I first wrote this back in the early 1990s, before the internet. I published at The Valve a few years ago.
A decade or so ago I read an article about appropriation as a BIG THING in the art world. I thought it was silly. And so I did what any intelligent person does when confronted with high-toned silliness, I riffed on it.
I took Albrecht Dürer's famous rhinoceros as my starting point:
I then scanned it into my Mac using a clever device that turned a dot-matrix printer into a low-res scanner. I then created variant images and wrote a bit of text..
“Do you think he would mind?”
“No, Dürer, Albrecht Dürer, the print maker.”
“If I appropriated his rhinoceros.”
“I want to do some genetic engineering.”
“Yes. I had this dream the other night. A voice kept repeating 'zebroceros' over and over again, with a very deep and meaningful intonation.”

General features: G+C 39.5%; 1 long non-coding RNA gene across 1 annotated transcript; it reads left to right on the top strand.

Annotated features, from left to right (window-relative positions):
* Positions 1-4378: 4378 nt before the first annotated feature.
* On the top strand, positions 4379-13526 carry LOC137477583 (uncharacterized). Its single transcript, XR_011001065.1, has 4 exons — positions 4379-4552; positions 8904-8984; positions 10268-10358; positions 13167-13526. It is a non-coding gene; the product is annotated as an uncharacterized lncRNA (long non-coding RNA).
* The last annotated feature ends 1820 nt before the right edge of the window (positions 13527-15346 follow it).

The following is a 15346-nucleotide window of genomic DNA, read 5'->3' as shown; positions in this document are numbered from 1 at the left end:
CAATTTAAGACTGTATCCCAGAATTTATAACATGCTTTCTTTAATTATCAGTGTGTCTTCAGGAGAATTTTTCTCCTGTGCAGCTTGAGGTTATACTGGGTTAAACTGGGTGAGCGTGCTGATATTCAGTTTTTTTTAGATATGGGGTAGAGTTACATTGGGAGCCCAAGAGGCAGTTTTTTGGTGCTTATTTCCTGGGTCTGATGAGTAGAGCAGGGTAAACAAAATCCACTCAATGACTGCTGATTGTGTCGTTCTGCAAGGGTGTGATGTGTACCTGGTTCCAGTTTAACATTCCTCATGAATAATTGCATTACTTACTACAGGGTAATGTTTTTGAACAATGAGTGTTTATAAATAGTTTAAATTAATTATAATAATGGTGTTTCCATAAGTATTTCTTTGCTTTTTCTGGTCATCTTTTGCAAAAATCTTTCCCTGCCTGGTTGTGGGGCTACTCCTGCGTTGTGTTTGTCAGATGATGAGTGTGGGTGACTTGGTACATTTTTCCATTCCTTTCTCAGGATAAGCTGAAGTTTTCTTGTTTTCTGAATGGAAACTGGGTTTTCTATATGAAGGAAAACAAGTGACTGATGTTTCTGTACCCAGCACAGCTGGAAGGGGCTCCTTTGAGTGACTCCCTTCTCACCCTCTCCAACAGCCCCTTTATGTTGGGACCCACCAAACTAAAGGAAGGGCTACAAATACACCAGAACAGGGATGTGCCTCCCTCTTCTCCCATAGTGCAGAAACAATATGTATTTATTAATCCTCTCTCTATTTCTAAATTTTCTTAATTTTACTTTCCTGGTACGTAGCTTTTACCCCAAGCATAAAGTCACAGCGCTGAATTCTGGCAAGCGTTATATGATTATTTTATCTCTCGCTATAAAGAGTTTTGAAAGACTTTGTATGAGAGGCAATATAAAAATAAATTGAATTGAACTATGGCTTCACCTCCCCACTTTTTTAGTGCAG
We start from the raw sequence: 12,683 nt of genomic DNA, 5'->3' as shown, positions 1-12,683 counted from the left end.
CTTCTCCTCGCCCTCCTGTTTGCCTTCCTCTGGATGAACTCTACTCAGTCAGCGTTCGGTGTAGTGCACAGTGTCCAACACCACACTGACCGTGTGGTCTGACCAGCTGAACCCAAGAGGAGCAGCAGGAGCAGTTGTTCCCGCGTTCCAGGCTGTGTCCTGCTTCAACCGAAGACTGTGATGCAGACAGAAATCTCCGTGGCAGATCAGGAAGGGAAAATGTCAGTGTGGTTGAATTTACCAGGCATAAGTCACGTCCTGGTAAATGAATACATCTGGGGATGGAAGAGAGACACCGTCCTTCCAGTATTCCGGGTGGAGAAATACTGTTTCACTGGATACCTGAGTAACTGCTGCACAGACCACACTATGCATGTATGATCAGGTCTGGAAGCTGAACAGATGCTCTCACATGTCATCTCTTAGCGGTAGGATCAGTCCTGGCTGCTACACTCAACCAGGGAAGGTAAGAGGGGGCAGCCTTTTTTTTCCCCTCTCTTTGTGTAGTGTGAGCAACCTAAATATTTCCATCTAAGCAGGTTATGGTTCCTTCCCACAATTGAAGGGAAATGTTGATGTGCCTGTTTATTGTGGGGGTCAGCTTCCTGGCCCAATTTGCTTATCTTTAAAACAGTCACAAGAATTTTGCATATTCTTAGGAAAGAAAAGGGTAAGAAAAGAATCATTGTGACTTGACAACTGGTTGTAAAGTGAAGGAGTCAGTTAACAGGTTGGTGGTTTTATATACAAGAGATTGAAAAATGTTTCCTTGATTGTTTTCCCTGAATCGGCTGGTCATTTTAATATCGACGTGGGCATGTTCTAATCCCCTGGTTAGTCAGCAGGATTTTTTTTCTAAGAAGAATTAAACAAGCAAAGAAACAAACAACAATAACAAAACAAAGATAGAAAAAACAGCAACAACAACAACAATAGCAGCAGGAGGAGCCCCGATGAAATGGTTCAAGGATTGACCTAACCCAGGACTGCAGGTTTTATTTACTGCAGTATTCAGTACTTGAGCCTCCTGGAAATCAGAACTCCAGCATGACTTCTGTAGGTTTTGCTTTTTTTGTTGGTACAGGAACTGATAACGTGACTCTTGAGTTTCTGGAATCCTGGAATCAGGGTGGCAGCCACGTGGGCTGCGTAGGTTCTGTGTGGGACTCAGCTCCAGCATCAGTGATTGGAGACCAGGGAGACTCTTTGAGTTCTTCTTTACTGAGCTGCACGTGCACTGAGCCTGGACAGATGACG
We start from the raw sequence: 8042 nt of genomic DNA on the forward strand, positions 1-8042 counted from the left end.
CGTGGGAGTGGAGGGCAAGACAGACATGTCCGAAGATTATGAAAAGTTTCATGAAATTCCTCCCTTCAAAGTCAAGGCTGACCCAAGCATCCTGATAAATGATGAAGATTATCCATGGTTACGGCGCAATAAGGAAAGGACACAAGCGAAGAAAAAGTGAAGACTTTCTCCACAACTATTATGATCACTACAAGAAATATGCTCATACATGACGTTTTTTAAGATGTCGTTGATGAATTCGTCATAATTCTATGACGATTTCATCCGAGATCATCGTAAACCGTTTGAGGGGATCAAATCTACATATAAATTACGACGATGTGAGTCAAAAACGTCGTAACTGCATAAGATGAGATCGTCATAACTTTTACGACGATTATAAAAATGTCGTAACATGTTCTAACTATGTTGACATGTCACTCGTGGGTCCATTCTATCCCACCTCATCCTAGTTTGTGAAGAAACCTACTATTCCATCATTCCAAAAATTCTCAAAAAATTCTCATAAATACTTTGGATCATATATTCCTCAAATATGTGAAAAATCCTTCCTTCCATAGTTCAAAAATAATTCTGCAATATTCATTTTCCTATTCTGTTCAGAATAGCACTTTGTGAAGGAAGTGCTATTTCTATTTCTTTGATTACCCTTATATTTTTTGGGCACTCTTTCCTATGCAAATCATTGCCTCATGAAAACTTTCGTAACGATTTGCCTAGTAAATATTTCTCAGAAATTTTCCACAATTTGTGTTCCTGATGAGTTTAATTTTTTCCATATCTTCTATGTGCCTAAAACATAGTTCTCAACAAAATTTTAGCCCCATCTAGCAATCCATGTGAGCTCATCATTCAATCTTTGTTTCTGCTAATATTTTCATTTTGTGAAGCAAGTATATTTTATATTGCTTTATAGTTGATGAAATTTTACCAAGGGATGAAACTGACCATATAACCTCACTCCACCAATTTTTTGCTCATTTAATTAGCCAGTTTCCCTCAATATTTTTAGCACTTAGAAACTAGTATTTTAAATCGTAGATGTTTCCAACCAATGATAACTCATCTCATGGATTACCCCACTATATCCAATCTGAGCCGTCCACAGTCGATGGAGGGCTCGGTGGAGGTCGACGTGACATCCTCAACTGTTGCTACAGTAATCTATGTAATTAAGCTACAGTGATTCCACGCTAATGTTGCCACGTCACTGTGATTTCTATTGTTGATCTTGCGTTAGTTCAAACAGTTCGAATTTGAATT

“What's a zebroceros?”
“Well, it must be a cross between a zebra and a rhinoceros.”
“And you want to get into genetic engineering so you can make the cross. Isn't that going to be difficult? I mean, the zebra and the rhinoceros are such very different animals. Do you think the cross will take?”
“Don't see why not. This isn't like ordinary cross-breeding. Here we get right into the genetic material, the information specifying the organism's form and function. We just splice one strand of information into the other and voilà! we've got it.”
“I see. Tell me. Do you think we could make a rhinana?”
“Yeah, a cross between a rhinoceros and a banana.”
“Well, if it's OK with Albrecht. It's his rhinoceros.”
“You mean there's no problem about the rhinoceros being an animal and the banana a plant?”
“Of course not. When you get down to the genes it's all just information. Bits and bytes of biocode.”
“Well, then let's try something between animate and inanimate. Wrapping paper. Yeah, a rhinoceros and wrapping paper.”
“But wrapping paper doesn't have any genetic code at all. No DNA to splice.”
“But it does have a pattern. And the pattern is information, just like the DNA. What should I call it”
“Wrappoceros? Papoceros? Zigzagoceros?”